In part two of the study, 82 randomly selected samples were used. The density of each solid sample was first determined using the hydrostatic immersion method. The same hydrostatic immersion method used in part one was applied at the same location; therefore it is also referred to as the “Driekop” method. The same hydrostatic method was then conducted on the samples at the laboratory in Johannesburg, referred to as “Lab water solid”. The gas pycnometer method was only conducted at the laboratory. The samples were first measured as a solid, referred to as “Grabner solid”. The samples were then milled to 40 μm and remeasured in the Grabner Minidens, referred to as “Grabner Milled”. The three solid methods results showed good correlation, with an average AVRD of only 0.01 % for the two hydrostatic immersion methods. On the other hand, there was a marked difference in results between the solid methods and the Grabner Milled method, the most significant difference being between the Grabner Milled and Grabner solid method (AVRD = 3.42 %).

The resource model parameters for a project within the study area were used to illustrate the effect of density on resource planning. The average density used in the resource calculation will depend on what density method is used. The AVRD between the two methods for the mining cut density was approximately 5 %. The resource calculation showed that the difference in tonnage and 4E ounces between the two methods was also approximately 5 %. Changes in density result in equal changes in tonnage and metal content (4E ounces).

Increases in dilution or overbreak from 10 to 30 cm above the optimal mining cut showed increases in tonnage and decreases in metal content. Due to similarities in rock composition between the HW, reef and FW of the MR, further dilution caused only a marginal decrease in density. The UG2 was found to be much more sensitive to dilution because of the distinct differences in rock composition between the reef, which is a chromitite layer and the HW and FW, which are both made up of plagioclase pyroxenite. Emphasis is commonly placed on the effect of dilution on grade; however this shows that the effect of density can be as important.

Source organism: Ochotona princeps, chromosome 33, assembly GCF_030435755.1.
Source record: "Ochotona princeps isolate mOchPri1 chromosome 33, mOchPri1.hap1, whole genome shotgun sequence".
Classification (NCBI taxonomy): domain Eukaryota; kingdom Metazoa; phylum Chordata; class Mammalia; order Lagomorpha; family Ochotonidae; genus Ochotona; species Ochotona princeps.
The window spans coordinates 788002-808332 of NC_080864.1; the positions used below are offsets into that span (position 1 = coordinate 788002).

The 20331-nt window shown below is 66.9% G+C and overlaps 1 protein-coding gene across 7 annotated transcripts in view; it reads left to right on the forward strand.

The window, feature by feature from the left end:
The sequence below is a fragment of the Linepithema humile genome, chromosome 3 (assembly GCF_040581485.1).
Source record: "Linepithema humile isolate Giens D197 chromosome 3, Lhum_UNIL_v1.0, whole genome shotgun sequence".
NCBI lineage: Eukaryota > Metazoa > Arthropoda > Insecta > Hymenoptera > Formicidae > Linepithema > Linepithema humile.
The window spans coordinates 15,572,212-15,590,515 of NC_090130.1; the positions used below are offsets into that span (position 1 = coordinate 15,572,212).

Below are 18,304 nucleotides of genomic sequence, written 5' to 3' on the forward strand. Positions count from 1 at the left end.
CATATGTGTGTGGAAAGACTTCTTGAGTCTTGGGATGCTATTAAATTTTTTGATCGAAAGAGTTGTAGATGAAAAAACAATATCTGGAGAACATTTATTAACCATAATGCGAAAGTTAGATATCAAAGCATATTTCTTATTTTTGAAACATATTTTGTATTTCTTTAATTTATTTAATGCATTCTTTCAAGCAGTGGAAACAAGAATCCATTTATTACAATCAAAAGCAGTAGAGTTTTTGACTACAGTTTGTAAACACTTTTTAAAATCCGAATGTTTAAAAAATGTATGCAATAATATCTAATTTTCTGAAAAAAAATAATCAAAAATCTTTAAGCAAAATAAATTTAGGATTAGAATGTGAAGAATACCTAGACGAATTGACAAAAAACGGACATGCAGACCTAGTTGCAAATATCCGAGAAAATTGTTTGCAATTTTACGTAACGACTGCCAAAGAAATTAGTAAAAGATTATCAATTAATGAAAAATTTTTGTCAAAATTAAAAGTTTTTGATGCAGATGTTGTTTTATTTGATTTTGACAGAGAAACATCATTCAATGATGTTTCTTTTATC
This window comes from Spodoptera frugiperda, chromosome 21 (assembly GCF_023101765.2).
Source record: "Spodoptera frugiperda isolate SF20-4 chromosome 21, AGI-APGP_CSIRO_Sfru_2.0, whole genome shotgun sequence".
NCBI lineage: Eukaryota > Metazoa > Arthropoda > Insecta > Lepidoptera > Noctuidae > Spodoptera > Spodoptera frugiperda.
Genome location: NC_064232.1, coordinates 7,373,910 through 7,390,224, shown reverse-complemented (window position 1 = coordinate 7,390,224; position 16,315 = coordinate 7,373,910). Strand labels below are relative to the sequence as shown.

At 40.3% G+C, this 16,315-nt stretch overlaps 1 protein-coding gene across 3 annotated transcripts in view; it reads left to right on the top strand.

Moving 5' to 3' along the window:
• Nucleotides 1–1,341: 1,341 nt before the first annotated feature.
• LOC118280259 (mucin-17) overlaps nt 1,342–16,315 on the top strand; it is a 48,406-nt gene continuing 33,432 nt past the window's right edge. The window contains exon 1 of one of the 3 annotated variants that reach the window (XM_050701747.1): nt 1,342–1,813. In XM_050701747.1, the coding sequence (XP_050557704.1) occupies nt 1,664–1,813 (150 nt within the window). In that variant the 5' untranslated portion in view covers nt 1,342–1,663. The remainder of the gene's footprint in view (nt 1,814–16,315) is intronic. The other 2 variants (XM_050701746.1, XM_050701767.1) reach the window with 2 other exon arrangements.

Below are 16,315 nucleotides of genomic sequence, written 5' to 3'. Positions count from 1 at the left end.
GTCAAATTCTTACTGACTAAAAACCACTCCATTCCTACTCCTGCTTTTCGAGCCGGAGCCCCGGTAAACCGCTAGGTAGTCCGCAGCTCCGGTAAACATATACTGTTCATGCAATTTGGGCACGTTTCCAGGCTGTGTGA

The hydrostatic method of density determination is a very practical way of determining rock density at a remote exploration site. The whole sample can be measured and it is not restricted by the size or shape of the sample. Modern gas pycnometers have a higher degree of accuracy and precision, but need to be operated in a laboratory controlled environment, and are only capable of measuring a small amount of sample. With the correct application of quality control, both are suitable methods of density determination. The selection will depend on what type of density is required, the nature of the rock and whether the method must include or exclude pore spaces in the rock.

Copyright © 2011, University of Pretoria. All rights reserved. The copyright in this work vests in the University of Pretoria. No part of this work may be reproduced or transmitted in any form or by any means, without the prior written permission of the University of Pretoria

Please cite as follows:

Jarman, DJ 2011, Comparison of rock density determination methods used in South African platinum mines for resource planning purposes, MSc dissertation, University of Pretoria, Pretoria, viewed yymmdd < http://upetd.up.ac.za/thesis/available/etd-06262012-175947 / >